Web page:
I cope with my problems by looking silly hand wearing a coat everywhere, and even if I do not wear it I have it with me (even in the summer when it is 110 degrees Fahrenheit (~43 degrees Celsius) because of air conditioning in the buildings. I start wearing a coat at 78 degrees Fahrenheit (~25 degrees Celsius).

But where I can add layers, I am not sure what you can do to cope with the heat. Can you carry a re-useable icepack with you?


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ghoti
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Mon May 07, 2012 6:17 pm

Yes, sensitive to hot weather. Can go with 60F in the winter and 70F in the summer



AdamAutistic
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Mon May 07, 2012 6:18 pm

i am more sensitive to the cold than the heat. i wear a jacket in temperatures that may seem hot to other people.



FishStickNick
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Mon May 07, 2012 6:54 pm

I seem to have a fairly high tolerance for both, relative to others I know. I live in an area that's fairly mild year-round, but I get lots of "aren't you cold??" comments in the winter.



Rhiannon0828
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Mon May 07, 2012 7:01 pm

I am very sensitive to cold; I get cold very easily and I hate air conditioning in the summer. I often keep something long-sleeved around to put on inside in the summer. People look at me as if I'm crazy. If I come inside on a hot day and the air conditioning is turned up high, it makes my stomach really upset.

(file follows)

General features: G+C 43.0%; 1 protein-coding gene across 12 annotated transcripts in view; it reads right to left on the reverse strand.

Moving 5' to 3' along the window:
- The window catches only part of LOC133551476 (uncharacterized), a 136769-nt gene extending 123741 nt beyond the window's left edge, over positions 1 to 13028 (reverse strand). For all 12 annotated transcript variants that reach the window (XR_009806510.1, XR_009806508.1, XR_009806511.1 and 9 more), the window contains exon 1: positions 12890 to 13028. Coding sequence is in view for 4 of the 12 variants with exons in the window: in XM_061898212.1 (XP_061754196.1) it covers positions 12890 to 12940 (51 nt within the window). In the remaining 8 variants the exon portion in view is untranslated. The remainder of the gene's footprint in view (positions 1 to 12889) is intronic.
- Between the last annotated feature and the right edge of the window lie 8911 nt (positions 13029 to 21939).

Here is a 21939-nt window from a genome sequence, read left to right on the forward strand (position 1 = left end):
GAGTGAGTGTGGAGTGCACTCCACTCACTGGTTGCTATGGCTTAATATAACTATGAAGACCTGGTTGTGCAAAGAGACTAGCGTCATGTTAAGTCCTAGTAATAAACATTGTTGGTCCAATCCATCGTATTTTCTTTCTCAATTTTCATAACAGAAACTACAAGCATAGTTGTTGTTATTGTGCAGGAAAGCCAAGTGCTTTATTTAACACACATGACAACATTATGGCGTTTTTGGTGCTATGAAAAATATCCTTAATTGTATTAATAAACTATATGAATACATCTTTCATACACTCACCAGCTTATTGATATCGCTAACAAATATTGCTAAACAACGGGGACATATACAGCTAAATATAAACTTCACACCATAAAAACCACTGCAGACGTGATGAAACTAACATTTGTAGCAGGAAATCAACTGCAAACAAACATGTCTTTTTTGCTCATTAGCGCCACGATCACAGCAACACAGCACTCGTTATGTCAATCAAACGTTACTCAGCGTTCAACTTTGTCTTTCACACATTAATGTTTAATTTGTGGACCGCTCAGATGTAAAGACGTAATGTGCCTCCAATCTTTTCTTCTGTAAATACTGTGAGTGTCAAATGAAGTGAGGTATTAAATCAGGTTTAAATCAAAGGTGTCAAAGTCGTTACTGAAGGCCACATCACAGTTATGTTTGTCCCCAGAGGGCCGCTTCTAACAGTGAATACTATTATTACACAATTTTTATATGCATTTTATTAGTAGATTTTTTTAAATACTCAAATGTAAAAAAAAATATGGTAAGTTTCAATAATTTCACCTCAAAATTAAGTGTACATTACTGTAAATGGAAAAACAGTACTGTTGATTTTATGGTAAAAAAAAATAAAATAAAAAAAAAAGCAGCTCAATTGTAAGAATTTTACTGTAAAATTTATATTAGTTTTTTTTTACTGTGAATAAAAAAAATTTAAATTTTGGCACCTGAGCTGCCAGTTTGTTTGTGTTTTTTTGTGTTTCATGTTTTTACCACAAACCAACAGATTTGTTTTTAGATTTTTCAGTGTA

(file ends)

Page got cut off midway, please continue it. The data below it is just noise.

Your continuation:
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raylit20
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Mon May 07, 2012 8:01 pm

I am also very sensitive to temperature. I have a narrow range of temperature where I can comfortably live, approximately 70-75 degrees F. If my environment drops below 70 or goes too far above 75 I have difficulty functioning.

The worst part is that I get cold very easily and take a while to warm back up, and living in WI means it is typically cold most of the year.



Stargazer43
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Mon May 07, 2012 8:11 pm